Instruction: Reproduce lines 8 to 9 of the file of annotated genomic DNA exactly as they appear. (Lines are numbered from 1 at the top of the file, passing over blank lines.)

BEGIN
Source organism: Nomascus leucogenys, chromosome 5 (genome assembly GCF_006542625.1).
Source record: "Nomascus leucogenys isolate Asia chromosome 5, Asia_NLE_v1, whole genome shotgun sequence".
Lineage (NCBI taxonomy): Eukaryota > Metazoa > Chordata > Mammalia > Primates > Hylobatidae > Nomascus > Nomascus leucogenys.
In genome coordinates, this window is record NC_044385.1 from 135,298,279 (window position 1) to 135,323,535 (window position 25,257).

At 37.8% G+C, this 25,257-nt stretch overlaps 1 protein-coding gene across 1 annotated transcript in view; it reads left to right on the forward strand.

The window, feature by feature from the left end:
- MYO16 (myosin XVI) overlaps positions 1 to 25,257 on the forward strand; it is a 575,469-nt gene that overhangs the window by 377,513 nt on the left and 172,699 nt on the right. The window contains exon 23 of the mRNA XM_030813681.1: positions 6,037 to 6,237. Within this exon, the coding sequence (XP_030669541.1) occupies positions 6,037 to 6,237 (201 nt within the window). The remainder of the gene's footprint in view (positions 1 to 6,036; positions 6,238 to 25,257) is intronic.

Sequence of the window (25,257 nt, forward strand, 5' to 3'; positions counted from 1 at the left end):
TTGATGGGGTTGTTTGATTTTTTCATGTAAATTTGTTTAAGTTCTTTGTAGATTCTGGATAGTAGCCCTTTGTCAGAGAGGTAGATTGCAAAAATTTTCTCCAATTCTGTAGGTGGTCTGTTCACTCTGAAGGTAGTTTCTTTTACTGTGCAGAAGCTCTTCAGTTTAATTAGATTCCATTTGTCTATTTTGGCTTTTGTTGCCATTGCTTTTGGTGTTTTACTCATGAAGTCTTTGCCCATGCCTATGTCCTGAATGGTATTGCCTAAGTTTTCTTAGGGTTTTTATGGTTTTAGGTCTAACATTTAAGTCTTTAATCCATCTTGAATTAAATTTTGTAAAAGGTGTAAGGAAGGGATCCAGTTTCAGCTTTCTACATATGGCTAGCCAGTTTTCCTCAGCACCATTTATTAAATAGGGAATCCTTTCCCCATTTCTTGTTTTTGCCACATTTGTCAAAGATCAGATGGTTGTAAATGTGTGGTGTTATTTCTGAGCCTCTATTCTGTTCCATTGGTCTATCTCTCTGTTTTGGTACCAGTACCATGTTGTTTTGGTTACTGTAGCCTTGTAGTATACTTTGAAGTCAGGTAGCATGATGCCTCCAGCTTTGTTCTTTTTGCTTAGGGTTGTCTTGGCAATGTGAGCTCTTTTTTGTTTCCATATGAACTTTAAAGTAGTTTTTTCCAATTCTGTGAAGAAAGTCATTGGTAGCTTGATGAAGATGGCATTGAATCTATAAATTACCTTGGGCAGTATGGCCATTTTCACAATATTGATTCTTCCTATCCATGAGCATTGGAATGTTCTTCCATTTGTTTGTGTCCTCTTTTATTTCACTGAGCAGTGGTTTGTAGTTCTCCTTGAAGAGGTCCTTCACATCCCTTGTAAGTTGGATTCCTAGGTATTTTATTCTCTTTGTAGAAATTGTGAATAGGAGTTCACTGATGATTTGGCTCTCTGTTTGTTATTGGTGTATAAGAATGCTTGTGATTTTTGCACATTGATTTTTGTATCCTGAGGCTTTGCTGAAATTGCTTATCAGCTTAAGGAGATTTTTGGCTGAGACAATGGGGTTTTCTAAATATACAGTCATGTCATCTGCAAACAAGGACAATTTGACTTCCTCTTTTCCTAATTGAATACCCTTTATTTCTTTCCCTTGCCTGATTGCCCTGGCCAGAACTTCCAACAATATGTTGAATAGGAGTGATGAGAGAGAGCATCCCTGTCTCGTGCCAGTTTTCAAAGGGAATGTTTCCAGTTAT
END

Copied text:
Sequence of the window (25,257 nt, forward strand, 5' to 3'; positions counted from 1 at the left end):
TTGATGGGGTTGTTTGATTTTTTCATGTAAATTTGTTTAAGTTCTTTGTAGATTCTGGATAGTAGCCCTTTGTCAGAGAGGTAGATTGCAAAAATTTTCTCCAATTCTGTAGGTGGTCTGTTCACTCTGAAGGTAGTTTCTTTTACTGTGCAGAAGCTCTTCAGTTTAATTAGATTCCATTTGTCTATTTTGGCTTTTGTTGCCATTGCTTTTGGTGTTTTACTCATGAAGTCTTTGCCCATGCCTATGTCCTGAATGGTATTGCCTAAGTTTTCTTAGGGTTTTTATGGTTTTAGGTCTAACATTTAAGTCTTTAATCCATCTTGAATTAAATTTTGTAAAAGGTGTAAGGAAGGGATCCAGTTTCAGCTTTCTACATATGGCTAGCCAGTTTTCCTCAGCACCATTTATTAAATAGGGAATCCTTTCCCCATTTCTTGTTTTTGCCACATTTGTCAAAGATCAGATGGTTGTAAATGTGTGGTGTTATTTCTGAGCCTCTATTCTGTTCCATTGGTCTATCTCTCTGTTTTGGTACCAGTACCATGTTGTTTTGGTTACTGTAGCCTTGTAGTATACTTTGAAGTCAGGTAGCATGATGCCTCCAGCTTTGTTCTTTTTGCTTAGGGTTGTCTTGGCAATGTGAGCTCTTTTTTGTTTCCATATGAACTTTAAAGTAGTTTTTTCCAATTCTGTGAAGAAAGTCATTGGTAGCTTGATGAAGATGGCATTGAATCTATAAATTACCTTGGGCAGTATGGCCATTTTCACAATATTGATTCTTCCTATCCATGAGCATTGGAATGTTCTTCCATTTGTTTGTGTCCTCTTTTATTTCACTGAGCAGTGGTTTGTAGTTCTCCTTGAAGAGGTCCTTCACATCCCTTGTAAGTTGGATTCCTAGGTATTTTATTCTCTTTGTAGAAATTGTGAATAGGAGTTCACTGATGATTTGGCTCTCTGTTTGTTATTGGTGTATAAGAATGCTTGTGATTTTTGCACATTGATTTTTGTATCCTGAGGCTTTGCTGAAATTGCTTATCAGCTTAAGGAGATTTTTGGCTGAGACAATGGGGTTTTCTAAATATACAGTCATGTCATCTGCAAACAAGGACAATTTGACTTCCTCTTTTCCTAATTGAATACCCTTTATTTCTTTCCCTTGCCTGATTGCCCTGGCCAGAACTTCCAACAATATGTTGAATAGGAGTGATGAGAGAGAGCATCCCTGTCTCGTGCCAGTTTTCAAAGGGAATGTTTCCAGTTAT